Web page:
The New Zealand Railways Magazine, Volume 4, Issue 5 (September 1, 1929)
The New Week-End Opportunity — Tongariro National Park and the Chateau
Just half way between Wellington and Auckland, Tongariro National Park gives the populations of these cities splendid facilities for open-air recreation. Formerly the preserve of the robust tramper and mountaineer, National Park is now easily available to everybody, because the new Chateau Tongariro, within twenty minutes by motor service from National Park Station, provides the most complete comfort in the wilds.
Two o'clock of a dull winter afternoon at Thorndon Station; midnight sitting before a log fire in “The Lodge” at National Park. Outside, a moonlit landscape, with “Christmas-tree” effects, for there was a lovely covering of clean crisp snow. This week-end rapid transportation was made possible by taking the Auckland express to National Park, and a short motor run to that fine heritage of the nation which is at last to be made fully available to all classes of New Zealanders. That it can be reached, either from Auckland or Wellington, so quickly and easily by rail, constitutes its greatest advantage. When the facilities at the Park are ready to cope with large numbers of people it is easy to forecast a remarkable week-end business. Train services will no doubt be re-cast to meet the demand, and thousands of busy people will be glad to take this chance of a holiday in the winter-time, when holiday opportunities are hard to find.
National Park has long attracted the more vigorous class of holiday-maker, prepared to “rough it,” and regarding that experience as part of the fun. For years they have enjoyed a monopoly of the many attractions of this wonderful area, with its remarkably varied sights. But there had to be a good deal of preliminary work. Arrangements had to be made to transport equipment to the huts, and then the visitors were thrown on their own resources. National Park was not exactly the place for a restful holiday. Many who knew it in those good old tramping days are regretting the transformation which will make it a conventional tourist centre, but that seems to be a selfish attitude. By the changes which have come about through the enterprise of the Tongariro Park Tourist Company, the pleasures of holidaying in this area are to be extended to every class in the community, whether they prefer to travel with chocolates and cushions, or just a ruck-sack.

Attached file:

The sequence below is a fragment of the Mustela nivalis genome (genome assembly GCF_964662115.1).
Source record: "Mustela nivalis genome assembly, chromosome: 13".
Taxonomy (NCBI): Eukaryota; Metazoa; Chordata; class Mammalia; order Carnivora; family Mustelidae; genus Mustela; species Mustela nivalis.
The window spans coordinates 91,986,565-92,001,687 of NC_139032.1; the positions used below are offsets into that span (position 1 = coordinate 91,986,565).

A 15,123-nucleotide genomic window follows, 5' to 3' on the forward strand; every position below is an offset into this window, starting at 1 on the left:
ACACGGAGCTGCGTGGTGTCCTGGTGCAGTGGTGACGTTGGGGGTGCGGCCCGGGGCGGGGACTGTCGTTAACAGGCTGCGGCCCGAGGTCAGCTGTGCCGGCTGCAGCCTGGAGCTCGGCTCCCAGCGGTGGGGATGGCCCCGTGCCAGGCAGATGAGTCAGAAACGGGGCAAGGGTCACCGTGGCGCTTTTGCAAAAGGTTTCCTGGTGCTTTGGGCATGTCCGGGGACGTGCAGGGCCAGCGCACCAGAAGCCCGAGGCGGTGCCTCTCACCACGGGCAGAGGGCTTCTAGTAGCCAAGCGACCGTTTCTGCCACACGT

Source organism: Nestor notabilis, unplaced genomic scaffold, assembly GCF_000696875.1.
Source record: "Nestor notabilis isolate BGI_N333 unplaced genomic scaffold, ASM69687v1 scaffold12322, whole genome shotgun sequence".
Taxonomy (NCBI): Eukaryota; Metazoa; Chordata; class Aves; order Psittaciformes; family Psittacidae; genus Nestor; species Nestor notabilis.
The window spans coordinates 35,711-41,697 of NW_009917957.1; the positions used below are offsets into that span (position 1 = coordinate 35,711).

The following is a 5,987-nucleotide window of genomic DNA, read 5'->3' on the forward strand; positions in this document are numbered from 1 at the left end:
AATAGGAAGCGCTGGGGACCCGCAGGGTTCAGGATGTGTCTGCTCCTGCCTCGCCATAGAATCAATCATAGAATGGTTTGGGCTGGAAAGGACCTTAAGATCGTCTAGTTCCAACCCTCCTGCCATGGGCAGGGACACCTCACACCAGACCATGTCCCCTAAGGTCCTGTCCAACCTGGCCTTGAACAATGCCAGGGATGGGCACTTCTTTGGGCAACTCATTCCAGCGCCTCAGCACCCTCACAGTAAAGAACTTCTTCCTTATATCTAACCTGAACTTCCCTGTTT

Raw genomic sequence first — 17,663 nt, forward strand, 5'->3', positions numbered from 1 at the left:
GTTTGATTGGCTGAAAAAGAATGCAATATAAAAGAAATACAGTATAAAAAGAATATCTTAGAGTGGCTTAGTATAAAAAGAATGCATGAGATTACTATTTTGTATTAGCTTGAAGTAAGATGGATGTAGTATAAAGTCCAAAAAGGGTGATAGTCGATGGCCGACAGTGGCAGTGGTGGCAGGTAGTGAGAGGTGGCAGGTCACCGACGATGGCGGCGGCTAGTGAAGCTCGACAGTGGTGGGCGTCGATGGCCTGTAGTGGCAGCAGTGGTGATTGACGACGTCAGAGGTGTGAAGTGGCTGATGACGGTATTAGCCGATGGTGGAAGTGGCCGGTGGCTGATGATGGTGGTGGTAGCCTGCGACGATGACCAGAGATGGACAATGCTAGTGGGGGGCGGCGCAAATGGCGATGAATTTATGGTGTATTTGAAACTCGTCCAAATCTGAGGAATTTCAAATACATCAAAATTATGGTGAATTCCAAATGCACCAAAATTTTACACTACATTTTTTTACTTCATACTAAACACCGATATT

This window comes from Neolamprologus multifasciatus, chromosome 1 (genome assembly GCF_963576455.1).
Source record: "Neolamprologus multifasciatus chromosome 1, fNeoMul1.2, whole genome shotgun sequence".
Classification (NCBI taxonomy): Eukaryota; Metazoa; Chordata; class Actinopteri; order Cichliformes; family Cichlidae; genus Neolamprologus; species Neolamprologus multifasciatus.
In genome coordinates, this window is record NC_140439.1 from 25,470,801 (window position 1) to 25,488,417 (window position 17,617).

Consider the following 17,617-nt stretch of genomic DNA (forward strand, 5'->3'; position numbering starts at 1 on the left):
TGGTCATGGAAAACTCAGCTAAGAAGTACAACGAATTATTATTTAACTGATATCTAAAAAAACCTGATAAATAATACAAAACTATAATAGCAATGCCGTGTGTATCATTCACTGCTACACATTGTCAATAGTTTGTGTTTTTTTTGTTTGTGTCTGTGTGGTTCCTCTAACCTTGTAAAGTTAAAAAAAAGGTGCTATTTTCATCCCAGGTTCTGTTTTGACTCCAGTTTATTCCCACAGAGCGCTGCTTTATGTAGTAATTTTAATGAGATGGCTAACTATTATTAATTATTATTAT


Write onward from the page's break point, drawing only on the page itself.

A Georgian Mansion in the Wilds.
There has been a wonderful transformation at the old Whakapapa hut site. The groups of huts and the central Lodge now fall into the background, for the dominating feature to-day is a magnificent building resembling a Georgian mansion. The site has been well picked, for it commands views of the wide plains with forest on the horizon, Ngauruhoe standing out clear from base to summit, and Ruapehu with its permanent snow-caps in the background. Chateau Tongariro, which is almost ready for guests, is an immense stride from the humble wooden huts, but it stands as a monument to the faith of the National Park Board and the lessees, in the possibilities of the Park when New Zealanders realise that they can live luxuriously in the wilds. There is nothing suggestive of the hotel type about the new Chateau. It stands just clear of the beautiful beech forest, and is so well designed that when the grounds are cleared of the present jumble of building material, Chateau Tongariro will fit nicely into the whole picture.page 15
When it is formally opened, readers will learn from the newspapers a large number of facts about its structure—how many bricks and tons of cement it represents. Here may be given a few rapid impressions which come of a tour through the nearly completed building. First, the setting up of the main floor above the general level of the ground enables glorious views to be enjoyed without distractions of foreground detail. Whether this was a brilliant inspiration of the architect, Mr. H. Hall, of Timaru, or planned for the convenience of placing a boiler-house, a cafeteria, and many other useful appendages to a large establishment away from the main floor does not matter—the idea is a happy one. It has led to another notable feature, an inclined carriage-way to the main entrance, which is provided with an extensive colonnaded portico. When future guests reach the Chateau entrance they will discover, without leaving their cars, that the portico frames one of the most remarkable views to be obtained from any hotel entrance in the world, for it is set exactly in line with a vista of an active volcano. Framed by the pillars of the portico is a perfect view of Ngauruhoe, from base to smoking crater.